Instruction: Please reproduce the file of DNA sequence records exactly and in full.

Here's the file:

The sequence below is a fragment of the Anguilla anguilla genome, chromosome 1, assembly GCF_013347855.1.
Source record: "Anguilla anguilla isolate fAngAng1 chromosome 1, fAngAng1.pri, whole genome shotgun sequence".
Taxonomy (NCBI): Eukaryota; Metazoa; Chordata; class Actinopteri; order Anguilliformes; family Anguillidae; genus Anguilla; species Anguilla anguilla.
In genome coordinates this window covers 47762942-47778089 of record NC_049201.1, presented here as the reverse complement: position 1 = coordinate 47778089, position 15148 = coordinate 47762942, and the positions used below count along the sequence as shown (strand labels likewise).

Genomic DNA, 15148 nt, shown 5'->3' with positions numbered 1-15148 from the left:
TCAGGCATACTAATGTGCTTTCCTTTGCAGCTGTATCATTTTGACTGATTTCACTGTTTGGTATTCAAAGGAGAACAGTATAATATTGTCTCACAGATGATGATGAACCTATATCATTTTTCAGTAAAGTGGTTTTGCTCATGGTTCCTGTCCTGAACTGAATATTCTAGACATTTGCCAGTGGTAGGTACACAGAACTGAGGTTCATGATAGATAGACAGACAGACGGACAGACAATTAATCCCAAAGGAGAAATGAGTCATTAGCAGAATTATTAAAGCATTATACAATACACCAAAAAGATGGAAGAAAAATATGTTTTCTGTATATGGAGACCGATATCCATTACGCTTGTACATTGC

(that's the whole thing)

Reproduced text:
The sequence below is a fragment of the Anguilla anguilla genome, chromosome 1, assembly GCF_013347855.1.
Source record: "Anguilla anguilla isolate fAngAng1 chromosome 1, fAngAng1.pri, whole genome shotgun sequence".
Taxonomy (NCBI): Eukaryota; Metazoa; Chordata; class Actinopteri; order Anguilliformes; family Anguillidae; genus Anguilla; species Anguilla anguilla.
In genome coordinates this window covers 47762942-47778089 of record NC_049201.1, presented here as the reverse complement: position 1 = coordinate 47778089, position 15148 = coordinate 47762942, and the positions used below count along the sequence as shown (strand labels likewise).

Genomic DNA, 15148 nt, shown 5'->3' with positions numbered 1-15148 from the left:
TCAGGCATACTAATGTGCTTTCCTTTGCAGCTGTATCATTTTGACTGATTTCACTGTTTGGTATTCAAAGGAGAACAGTATAATATTGTCTCACAGATGATGATGAACCTATATCATTTTTCAGTAAAGTGGTTTTGCTCATGGTTCCTGTCCTGAACTGAATATTCTAGACATTTGCCAGTGGTAGGTACACAGAACTGAGGTTCATGATAGATAGACAGACAGACGGACAGACAATTAATCCCAAAGGAGAAATGAGTCATTAGCAGAATTATTAAAGCATTATACAATACACCAAAAAGATGGAAGAAAAATATGTTTTCTGTATATGGAGACCGATATCCATTACGCTTGTACATTGC